MARK TRADEMAN, TMIN NEWS ANCHOR:
Confused about how to identify your goods and services? You’re not alone. Stay tuned for some important tips and keep in mind…
Correctly identifying your goods and services is one of the most critical aspects of your application. A failure to correctly list the goods and services with which you use the mark may prevent you from registering your mark. And you will not be given a refund.
If you’re asking what an “identification” is or what is meant by “goods and services,” think about it this way. What do customers purchase from you? An actual physical product that bears your trademark? Or do they hire you to perform an activity for them? If it’s products, you’ve got goods. If it’s activities, you’ve got services.
Although the determination of whether you’ve got goods or services can be confusing, it’s critical that you make the correct identification. To help you along, let’s take a look at an example that applicants often find confusing: “T-shirts” and the silk screening of t-shirts.
Let’s say you designed a bunch of t-shirts and you want to sell them. If a customer purchases one, you’re providing goods: t-shirts. Note that the customer didn’t pay you to perform an activity. He paid you for a “thing.” You, then, are a goods provider and you’d want to identify your goods as “t-shirts.”
On the other hand, let’s say a customer has created a new design that she wants you to print on a t-shirt. If you do as she asks, you’re providing a service: a silk screen printing service. Although the customer does end up with a t-shirt, she didn’t come to you to purchase a “thing.” She hired you to perform an activity. You, then, are a service provider and you’d want to identify your services as “Imprinting messages on t-shirts” or “Silk screen printing.”
But “Wait!” you might be asking. “Don’t I need to put down that I’m selling my t-shirts?” The quick answer is “No.” The selling of your own goods is never a service, but the providing of a convenient place to purchase goods is.
So, if you have a website or a retail store where you provide a place for people to purchase goods, such as t-shirts, then you’d want to identify “retail store services.” For our example here, your services would be “Retail store and online retail store services featuring t-shirts.”
See the difference between them all? It can be confusing, but just remember: goods are things that bear your trademark; services are activities that you perform for others.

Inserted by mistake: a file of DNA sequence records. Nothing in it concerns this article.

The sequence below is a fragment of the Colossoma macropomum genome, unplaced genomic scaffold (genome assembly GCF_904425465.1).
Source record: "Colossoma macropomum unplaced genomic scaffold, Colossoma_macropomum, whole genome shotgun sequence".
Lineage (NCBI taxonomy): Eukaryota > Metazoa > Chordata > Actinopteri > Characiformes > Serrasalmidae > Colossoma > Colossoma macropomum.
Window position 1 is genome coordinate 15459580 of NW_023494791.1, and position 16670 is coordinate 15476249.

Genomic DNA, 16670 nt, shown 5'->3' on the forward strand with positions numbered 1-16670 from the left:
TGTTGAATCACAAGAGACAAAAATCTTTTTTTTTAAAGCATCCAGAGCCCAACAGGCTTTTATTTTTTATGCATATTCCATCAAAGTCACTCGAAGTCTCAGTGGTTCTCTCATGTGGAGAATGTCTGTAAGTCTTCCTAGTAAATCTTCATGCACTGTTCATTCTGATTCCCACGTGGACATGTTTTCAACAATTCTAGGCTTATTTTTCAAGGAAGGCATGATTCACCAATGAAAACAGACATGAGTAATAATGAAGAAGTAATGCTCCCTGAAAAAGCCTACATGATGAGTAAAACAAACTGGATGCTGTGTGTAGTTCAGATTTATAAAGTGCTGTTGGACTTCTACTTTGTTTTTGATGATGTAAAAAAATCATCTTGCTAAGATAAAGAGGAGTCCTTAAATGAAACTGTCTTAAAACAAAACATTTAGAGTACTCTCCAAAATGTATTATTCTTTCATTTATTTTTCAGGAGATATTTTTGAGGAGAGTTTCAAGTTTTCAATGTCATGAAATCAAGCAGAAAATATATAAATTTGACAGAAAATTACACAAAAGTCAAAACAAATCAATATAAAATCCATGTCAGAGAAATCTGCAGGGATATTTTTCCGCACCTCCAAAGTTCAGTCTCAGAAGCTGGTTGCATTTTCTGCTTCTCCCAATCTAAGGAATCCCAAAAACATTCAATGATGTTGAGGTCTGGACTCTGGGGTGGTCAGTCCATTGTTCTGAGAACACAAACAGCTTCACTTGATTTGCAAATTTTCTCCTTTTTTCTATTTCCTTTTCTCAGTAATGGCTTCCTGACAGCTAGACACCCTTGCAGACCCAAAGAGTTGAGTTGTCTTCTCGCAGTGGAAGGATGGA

The Office has a listing of acceptable goods and services in the Trademark Manual of Acceptable Identifications of Goods and Services, also known as the ID Manual. For guidance, spend a few minutes with the ID Manual and see if the Manual contains an identification that accurately reflects your goods and services. If so, use that ID in your application.
If not, and you’re applying through the regular TEAS form, use the “free-form text” option to explain the goods and services in your own words.
If the accurate and appropriate ID you require is not in the ID Manual, and you’re applying through the TEAS PLUS form, you have several options. You can e-mail the Office to see if the ID can added to the Manual or you can start over and use the regular TEAS form.
In any event, be aware that “close doesn’t count.” Merely choosing an identification that is similar to your goods and services, but that does not accurately reflect them, can cause major problems in your application and could prevent the eventual registration of your trademark.
In addition, it’s important to list the correct ID, because you can’t add additional goods and services later and you can’t switch back and forth between goods and services if you get it wrong.
Also remember that an ID should not indicate a “manner of use.” That is, the ID should not indicate how you market your goods and services. So, unless you actually sell business cards to other people or provide actual advertising services for other people, do not write down “business cards” or “advertising.” Your ID should specify either the actual goods upon which your mark is used or the actual services with which your mark is used.
Another common mistake is to list every type of good or service within an International Class. Doing this may cause major delays for your application. You should only list the goods and services with which you are actually using the mark or have a bona fide intent to use the mark.
If you discover later on that you want to add additional goods and services, you must file a new application to cover those goods and services. Essentially, although you can modify wording in your original application to clarify the exact nature of your goods and services, you cannot simply add goods and services to that application.
Correctly identifying your goods and services is critical. Take your time and choose carefully and wisely. The registrability of your mark may depend on the ID you choose now.
Feel free to replay this broadcast and click on any of the links within the form for more information. And keep an eye out for more of these broadcasts throughout the website. I’m Mark Trademan, Trademark Information Network.